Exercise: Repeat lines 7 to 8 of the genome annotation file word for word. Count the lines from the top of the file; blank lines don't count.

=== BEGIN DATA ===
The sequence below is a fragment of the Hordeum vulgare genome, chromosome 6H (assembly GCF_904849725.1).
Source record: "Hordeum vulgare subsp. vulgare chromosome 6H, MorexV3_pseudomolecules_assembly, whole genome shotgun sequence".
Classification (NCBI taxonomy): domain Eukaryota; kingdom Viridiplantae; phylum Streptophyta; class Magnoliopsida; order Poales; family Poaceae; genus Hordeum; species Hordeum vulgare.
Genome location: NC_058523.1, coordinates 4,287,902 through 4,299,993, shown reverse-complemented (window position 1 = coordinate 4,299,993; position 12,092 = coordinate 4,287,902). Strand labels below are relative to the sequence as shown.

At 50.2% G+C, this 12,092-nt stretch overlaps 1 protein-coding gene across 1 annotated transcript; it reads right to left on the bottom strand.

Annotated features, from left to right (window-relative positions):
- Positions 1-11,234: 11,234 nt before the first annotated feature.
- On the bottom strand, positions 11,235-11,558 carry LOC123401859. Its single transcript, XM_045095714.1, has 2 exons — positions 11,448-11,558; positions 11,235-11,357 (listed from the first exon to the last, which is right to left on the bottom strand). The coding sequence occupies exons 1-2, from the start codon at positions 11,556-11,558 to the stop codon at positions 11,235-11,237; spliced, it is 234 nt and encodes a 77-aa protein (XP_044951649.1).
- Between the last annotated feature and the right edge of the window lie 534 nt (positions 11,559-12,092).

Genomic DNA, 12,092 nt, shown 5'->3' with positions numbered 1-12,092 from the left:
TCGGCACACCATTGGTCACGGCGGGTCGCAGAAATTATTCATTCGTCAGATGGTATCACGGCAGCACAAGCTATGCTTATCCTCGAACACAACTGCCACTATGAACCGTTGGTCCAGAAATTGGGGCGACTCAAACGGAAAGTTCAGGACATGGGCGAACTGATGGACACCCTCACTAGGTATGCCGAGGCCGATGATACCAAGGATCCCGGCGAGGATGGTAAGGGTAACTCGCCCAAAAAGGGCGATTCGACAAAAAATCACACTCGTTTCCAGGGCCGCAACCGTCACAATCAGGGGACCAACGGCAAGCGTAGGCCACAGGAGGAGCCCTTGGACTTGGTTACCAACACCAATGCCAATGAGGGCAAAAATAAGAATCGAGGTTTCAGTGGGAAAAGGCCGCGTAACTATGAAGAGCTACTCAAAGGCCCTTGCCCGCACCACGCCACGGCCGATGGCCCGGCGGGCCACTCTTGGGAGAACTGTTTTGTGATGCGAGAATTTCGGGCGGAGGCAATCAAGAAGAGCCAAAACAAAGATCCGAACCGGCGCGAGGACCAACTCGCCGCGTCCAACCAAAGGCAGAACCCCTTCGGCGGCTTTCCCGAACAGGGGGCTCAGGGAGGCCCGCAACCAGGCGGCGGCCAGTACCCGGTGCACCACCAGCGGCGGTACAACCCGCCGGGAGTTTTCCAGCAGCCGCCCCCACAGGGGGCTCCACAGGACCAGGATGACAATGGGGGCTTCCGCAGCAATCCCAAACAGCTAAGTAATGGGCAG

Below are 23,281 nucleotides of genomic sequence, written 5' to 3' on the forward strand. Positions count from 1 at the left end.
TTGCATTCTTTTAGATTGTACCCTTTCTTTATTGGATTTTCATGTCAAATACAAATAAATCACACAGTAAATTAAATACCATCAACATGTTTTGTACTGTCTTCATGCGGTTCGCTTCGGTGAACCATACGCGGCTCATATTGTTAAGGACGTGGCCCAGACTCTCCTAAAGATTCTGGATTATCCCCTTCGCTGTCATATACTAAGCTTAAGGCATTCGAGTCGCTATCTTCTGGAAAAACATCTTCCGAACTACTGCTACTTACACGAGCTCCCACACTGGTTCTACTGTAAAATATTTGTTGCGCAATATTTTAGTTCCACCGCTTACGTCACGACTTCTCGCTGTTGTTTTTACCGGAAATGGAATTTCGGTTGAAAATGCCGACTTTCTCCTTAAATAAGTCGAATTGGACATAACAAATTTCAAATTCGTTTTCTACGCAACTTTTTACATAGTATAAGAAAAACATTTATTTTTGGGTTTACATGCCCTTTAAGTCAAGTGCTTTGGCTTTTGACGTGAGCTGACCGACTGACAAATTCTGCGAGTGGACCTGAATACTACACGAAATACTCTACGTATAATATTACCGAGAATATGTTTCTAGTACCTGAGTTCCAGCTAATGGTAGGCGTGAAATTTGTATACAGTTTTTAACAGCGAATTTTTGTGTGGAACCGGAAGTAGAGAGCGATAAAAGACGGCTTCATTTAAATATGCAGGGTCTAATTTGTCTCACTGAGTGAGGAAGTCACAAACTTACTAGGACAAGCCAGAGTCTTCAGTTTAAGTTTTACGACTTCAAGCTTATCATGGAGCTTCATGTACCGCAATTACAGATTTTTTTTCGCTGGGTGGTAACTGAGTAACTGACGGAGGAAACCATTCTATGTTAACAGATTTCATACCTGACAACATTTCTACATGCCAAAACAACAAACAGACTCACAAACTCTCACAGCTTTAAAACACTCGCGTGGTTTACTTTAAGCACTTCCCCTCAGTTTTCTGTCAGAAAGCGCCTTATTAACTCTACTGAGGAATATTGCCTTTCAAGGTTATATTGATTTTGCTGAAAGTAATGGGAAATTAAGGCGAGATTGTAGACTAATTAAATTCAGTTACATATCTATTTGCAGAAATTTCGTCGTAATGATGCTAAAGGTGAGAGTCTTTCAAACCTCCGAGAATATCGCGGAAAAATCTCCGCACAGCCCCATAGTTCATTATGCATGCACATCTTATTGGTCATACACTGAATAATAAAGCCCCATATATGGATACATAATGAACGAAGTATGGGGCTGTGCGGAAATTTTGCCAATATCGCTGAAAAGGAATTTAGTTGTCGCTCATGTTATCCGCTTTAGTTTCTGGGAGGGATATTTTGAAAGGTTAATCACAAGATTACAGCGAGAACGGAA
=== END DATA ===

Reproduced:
- Positions 1-11,234: 11,234 nt before the first annotated feature.
- On the bottom strand, positions 11,235-11,558 carry LOC123401859. Its single transcript, XM_045095714.1, has 2 exons — positions 11,448-11,558; positions 11,235-11,357 (listed from the first exon to the last, which is right to left on the bottom strand). The coding sequence occupies exons 1-2, from the start codon at positions 11,556-11,558 to the stop codon at positions 11,235-11,237; spliced, it is 234 nt and encodes a 77-aa protein (XP_044951649.1).